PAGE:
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How Do Banks Make Money - Seriously!

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I have savings that I put in Santander and earn 3% interest on

I can obtain a mortgage at 2.5% - They will also pay for my valuation and legal fees

Seriously - How do banks make money like this - All i can think of is that they are able to lend 10*deposits

If that is the case do they not pay interest on any leverage they have created

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They borrow the money from the Fed at near 0% and then ramp up food/oil price.

You think your getting a good deal, whereas the banker still has you bent over giving you a good shafting.

Although the UK base rate is 0.5%, so they can borrow that and give you a mortgage at 2.5%, I'm guessing what they make on that will more than cover the 3% they give you.

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They borrow the money from the Fed at near 0% and then ramp up food/oil price.

You think your getting a good deal, whereas the banker still has you bent over giving you a good shafting.

Although the UK base rate is 0.5%, so they can borrow that and give you a mortgage at 2.5%, I'm guessing what they make on that will more than cover the 3% they give you.

Disagree. Recent problems are due to assuming lending has too little risk. Banks should have charged higher rates to sub-prime borrowers as they were at high risk of default, as we now know. The government guarantees via Mac + Mae didn't help but my point stands.

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mortgages are funded by the money markets where interest rates are much lower, currently about 0.75%.

dont forget normal bank loans maybe be 7-8%, credit card and overdrafts are 15%, so they still make money from paying you 3% on your deposits.

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2.5% for how long? If it is the full 25 years then great but somewhere along the line you will move to SVR.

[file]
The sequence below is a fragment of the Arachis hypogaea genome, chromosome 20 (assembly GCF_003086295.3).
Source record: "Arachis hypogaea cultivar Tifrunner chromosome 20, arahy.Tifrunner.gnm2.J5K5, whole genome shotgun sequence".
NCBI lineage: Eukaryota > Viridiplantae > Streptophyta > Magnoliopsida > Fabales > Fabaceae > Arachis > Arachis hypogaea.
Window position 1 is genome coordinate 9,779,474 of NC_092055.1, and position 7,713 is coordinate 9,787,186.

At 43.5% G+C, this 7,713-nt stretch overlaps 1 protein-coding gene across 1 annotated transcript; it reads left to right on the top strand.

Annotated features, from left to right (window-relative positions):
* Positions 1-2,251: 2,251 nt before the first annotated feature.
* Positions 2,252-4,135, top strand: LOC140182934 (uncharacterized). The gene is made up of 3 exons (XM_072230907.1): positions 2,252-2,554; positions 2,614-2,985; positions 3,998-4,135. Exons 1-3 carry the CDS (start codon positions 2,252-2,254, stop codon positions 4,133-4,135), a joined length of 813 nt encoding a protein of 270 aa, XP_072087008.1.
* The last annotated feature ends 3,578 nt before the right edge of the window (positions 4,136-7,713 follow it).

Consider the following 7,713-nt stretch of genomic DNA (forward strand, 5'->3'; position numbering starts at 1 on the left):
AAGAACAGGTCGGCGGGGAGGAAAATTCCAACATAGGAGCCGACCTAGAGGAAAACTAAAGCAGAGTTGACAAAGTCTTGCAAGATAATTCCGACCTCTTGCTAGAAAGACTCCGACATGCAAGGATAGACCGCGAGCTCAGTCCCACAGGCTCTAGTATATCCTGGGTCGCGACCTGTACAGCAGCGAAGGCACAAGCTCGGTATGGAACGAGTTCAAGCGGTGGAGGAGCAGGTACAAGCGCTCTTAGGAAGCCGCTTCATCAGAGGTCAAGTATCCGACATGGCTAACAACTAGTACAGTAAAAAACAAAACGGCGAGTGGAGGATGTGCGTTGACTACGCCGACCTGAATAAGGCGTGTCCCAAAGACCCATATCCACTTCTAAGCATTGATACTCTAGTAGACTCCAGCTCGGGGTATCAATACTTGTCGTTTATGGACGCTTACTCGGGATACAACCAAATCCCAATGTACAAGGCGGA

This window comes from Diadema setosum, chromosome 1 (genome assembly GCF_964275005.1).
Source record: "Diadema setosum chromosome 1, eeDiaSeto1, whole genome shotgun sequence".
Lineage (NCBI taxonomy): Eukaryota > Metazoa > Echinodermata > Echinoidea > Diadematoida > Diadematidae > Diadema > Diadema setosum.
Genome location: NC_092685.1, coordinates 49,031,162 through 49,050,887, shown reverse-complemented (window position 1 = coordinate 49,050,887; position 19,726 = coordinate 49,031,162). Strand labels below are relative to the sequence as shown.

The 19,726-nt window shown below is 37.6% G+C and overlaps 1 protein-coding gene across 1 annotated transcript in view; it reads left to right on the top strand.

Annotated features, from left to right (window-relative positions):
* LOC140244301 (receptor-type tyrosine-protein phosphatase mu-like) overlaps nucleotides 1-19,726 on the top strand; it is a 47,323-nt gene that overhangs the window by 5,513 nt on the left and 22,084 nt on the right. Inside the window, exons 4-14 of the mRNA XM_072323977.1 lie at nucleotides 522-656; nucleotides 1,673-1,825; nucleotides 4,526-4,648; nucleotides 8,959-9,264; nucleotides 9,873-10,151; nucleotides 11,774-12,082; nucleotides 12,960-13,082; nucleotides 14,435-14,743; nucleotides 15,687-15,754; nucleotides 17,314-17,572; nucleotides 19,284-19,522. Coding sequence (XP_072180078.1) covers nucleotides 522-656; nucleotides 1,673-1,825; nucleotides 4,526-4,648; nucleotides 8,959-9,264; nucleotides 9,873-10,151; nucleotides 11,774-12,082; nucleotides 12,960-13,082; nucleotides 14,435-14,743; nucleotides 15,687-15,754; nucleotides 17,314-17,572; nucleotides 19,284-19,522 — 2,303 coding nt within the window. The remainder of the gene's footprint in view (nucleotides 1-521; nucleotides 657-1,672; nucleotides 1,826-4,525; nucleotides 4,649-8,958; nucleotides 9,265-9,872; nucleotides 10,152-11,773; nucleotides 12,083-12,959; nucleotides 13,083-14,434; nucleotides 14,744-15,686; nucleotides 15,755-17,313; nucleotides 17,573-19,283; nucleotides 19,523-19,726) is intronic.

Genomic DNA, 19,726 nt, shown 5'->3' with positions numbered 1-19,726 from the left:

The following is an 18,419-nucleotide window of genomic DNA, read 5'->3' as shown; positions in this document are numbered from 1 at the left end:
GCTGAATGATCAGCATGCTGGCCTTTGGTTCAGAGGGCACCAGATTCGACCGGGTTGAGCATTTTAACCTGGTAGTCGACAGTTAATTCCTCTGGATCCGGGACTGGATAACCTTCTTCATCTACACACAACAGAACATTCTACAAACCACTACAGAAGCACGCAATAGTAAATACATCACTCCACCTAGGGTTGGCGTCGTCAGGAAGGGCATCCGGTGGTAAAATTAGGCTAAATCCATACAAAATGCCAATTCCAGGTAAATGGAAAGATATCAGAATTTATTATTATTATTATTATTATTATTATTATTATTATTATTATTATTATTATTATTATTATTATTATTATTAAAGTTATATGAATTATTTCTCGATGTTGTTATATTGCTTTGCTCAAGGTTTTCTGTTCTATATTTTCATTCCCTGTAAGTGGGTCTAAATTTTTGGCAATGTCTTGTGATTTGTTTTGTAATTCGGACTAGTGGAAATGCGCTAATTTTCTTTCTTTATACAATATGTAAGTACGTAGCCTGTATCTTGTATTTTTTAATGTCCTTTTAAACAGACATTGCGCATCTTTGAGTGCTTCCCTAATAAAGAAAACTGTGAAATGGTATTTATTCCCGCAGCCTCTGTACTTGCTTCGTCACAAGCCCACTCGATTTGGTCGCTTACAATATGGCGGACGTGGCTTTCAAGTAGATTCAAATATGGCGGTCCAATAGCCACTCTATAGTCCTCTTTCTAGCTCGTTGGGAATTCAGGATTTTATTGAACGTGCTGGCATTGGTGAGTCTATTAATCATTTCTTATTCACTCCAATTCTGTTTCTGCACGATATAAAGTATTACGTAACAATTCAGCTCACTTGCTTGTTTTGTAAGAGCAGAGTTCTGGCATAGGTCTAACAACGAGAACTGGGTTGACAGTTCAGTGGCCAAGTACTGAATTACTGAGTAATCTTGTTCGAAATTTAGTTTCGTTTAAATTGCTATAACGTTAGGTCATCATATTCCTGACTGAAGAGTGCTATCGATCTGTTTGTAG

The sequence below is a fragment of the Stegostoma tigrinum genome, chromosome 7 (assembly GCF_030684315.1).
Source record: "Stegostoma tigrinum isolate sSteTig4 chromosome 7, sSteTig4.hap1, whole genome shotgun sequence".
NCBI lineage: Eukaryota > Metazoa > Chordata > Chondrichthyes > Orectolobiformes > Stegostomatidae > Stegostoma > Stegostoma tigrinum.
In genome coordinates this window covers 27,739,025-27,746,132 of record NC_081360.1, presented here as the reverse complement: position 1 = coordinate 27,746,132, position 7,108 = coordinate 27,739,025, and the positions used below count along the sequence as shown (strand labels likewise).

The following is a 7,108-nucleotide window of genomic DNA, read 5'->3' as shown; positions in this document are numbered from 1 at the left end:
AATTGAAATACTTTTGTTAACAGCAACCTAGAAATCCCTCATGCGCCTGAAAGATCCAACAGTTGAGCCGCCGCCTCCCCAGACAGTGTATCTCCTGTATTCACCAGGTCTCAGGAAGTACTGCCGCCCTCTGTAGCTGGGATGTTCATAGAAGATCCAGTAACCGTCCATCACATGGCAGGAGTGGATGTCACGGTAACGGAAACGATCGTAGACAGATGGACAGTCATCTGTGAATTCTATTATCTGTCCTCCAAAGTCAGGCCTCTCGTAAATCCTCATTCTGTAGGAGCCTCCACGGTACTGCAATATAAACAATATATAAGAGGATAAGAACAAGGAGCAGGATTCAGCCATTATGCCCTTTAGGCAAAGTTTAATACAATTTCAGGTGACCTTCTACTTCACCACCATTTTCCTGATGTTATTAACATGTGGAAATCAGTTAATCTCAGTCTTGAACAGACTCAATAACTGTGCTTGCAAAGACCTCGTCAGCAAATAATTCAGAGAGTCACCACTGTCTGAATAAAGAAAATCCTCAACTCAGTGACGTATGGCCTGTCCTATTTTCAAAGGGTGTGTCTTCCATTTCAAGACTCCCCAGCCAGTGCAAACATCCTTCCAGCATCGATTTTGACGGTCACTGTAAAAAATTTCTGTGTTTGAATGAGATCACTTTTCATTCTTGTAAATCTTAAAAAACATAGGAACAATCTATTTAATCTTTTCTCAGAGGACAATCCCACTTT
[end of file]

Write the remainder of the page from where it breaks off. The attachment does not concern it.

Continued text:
Investment banks make money by gambling and retail banks make money by paying depositors x % and charging borrowers x + 2%.

Yer but I'm borrowing at 0.67% and they pay me 5.15%. Wasn't there a thread that said one bank was borrowing from the bank of England at 0.75%. So why do they borrow off me at 5.15%

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Disagree. Recent problems are due to assuming lending has too little risk. Banks should have charged higher rates to sub-prime borrowers as they were at high risk of default, as we now know. The government guarantees via Mac + Mae didn't help but my point stands.

Lending has no risk. How many deposit banks have gone bust?

None. All got rescued.

B&B, Northern Rock, RBS, HBoS did the bond holders take a hair cut?

When the Banks lent the Asians billions which went tits up in 97/98 all the western banks got bailout via the IMF, again no losses.

Banking is a risk free business, which is why lending money to people on welfare checks made sense to get the bonus, when it went wrong the bankers knew they'd get bailed out and get another bonus.

You have to think like a banker how can I get a bonus.

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OK I will have to admit I don't fully understand all this. Is there an idiots guide any where

Banks stay in business having capital, ie deposits which is why a bank run is so lethal. They have to maintain a certain capital ratios to stay in business and get to borrow cheap money which they can leverage up.

So they lure you in with what you think is a great rate and then they can leverage that up at the local central bank. Banks are highly leveraged, ie your deposit allows them to borrow for example 16x more.

Now I'd be quite prepared to give you 3% on your £10,000 (ie £300 a year interest) savings if that allows me to borrow £160,000 at say 0.5% and lend it out at 2.5% (ie netting the bank £4000 in interest although you need to minus the central bank take £800) so that's profit of £2900. I'm sure what I'm doing is a huge over simplification but I'm hope you can start to think like a banker chasing a bonus.

Now start factoring in betting the price of oil/food etc... and just drool over the bonus pool.

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OK I will have to admit I don't fully understand all this. Is there an idiots guide any where

How today’s fiat currency systems work

In all the world’s fiat currency systems, all currency is created by the act of borrowing. Currency is initially created by the government borrowing currency from its central bank (or ‘reserve’ bank), which the central bank creates out of thin air (the act of borrowing is inseparable from the act of creating the currency out of thin air, so we say the currency is ‘created by borrowing’) Also the use of the word “borrowing” conveniently hides from the population that money is simply being created from nothing.

However bank lending creates most currency:

• The bank can lend about 90% of deposits made to it out. This system is called ‘fractional reserve banking’, because the bank retains a fraction of deposits as a reserve then lends out the rest.